The old normal: You got a degree. You launched a career. Your career lasted until retirement.
The new normal: Careers have a shelf life shorter than sliced cheese. Recessions and technology mean many of you find yourselves outsourced, downsized or furloughed about 20 years before you can get cineplex senior discounts.
Solution: Try midcareer education and retraining. These days, the economy's only constant is change -- and change starts with you. If you're forced to reinvent yourself, make sure you have at least the basic skills the market wants, says Laurence Shatkin, author of "2011 Career Plan."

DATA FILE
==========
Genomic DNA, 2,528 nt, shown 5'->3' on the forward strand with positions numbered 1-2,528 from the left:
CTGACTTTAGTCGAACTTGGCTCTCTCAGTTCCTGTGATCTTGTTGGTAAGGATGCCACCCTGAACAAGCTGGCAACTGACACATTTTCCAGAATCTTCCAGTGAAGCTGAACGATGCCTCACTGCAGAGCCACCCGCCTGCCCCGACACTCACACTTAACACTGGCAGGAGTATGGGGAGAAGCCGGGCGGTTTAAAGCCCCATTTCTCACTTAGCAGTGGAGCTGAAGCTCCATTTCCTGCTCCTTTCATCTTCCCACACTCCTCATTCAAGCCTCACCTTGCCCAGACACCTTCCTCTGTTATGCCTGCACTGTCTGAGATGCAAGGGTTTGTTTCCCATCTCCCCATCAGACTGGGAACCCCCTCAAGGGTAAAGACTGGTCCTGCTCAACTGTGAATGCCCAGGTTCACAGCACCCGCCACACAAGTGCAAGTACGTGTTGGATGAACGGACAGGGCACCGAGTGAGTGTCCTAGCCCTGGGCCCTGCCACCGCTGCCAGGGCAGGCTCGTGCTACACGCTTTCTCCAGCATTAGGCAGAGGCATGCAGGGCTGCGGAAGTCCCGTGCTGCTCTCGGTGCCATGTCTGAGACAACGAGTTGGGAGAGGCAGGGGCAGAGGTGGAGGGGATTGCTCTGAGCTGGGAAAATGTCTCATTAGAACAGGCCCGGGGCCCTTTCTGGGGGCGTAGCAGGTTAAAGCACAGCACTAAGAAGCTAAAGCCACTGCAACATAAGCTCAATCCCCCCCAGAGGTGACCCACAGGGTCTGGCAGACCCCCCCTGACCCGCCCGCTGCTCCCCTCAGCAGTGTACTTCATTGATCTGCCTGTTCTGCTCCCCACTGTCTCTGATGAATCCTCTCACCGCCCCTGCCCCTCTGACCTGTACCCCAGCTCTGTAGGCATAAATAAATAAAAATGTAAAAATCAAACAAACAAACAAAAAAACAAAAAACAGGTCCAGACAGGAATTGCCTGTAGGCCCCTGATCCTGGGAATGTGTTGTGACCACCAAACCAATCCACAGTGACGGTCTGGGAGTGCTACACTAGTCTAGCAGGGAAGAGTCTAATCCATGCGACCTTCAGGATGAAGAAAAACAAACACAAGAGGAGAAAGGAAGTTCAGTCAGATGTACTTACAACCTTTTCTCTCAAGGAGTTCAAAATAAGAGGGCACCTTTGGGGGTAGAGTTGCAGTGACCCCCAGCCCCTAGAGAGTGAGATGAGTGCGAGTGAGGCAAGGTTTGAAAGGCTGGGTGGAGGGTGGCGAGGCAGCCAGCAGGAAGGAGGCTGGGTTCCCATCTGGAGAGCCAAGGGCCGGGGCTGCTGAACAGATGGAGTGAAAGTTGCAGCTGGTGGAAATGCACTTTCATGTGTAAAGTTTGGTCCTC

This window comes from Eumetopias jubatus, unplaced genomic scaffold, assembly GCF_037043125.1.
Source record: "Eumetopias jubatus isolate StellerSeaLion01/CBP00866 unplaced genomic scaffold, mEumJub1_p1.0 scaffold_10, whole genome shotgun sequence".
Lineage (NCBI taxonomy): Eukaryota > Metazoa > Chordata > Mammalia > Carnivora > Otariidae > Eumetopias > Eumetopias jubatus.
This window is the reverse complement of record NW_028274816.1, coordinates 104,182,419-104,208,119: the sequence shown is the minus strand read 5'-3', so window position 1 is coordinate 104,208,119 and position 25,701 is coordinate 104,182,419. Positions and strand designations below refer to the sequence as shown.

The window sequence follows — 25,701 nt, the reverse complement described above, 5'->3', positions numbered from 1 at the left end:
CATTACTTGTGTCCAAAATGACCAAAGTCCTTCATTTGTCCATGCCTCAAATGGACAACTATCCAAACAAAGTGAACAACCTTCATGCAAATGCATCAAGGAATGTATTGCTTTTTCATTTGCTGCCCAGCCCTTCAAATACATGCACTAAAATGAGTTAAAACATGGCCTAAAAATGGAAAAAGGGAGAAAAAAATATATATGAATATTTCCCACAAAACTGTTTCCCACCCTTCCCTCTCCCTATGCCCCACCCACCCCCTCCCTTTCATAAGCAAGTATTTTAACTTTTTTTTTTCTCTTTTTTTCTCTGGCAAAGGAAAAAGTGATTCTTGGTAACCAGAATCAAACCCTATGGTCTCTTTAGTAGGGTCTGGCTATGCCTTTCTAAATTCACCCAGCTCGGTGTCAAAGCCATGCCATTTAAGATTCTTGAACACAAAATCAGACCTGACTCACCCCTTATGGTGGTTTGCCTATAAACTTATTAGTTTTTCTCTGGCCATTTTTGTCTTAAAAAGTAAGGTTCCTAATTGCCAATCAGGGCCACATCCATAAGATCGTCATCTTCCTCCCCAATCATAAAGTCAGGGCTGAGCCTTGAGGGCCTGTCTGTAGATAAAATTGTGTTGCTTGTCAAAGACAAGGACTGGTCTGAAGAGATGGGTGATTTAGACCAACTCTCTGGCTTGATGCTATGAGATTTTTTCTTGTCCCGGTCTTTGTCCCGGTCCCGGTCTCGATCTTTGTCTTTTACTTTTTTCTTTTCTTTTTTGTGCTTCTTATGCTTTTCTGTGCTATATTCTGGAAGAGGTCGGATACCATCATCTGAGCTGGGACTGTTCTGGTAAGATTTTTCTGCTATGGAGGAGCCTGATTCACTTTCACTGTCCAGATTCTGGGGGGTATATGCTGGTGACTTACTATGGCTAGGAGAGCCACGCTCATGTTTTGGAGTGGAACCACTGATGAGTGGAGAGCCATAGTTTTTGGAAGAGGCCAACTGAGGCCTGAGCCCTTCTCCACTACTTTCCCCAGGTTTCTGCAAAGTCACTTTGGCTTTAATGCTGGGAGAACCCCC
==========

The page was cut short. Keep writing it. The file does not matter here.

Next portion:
"If you don't know how to do an Excel spreadsheet, this is the time to learn," he says.
Don't have a lot of time or money? To save on both, ask senior executives in the field you're targeting which skills they most value. If you have your heart set on a specific company, find out which schools and training programs they target for recruiting.
Remember, knowledge is your key resource. A good place to start gathering it is the Department of Labor's Occupational Information Network, where you can find a wealth of information on growth fields and their educational requirements.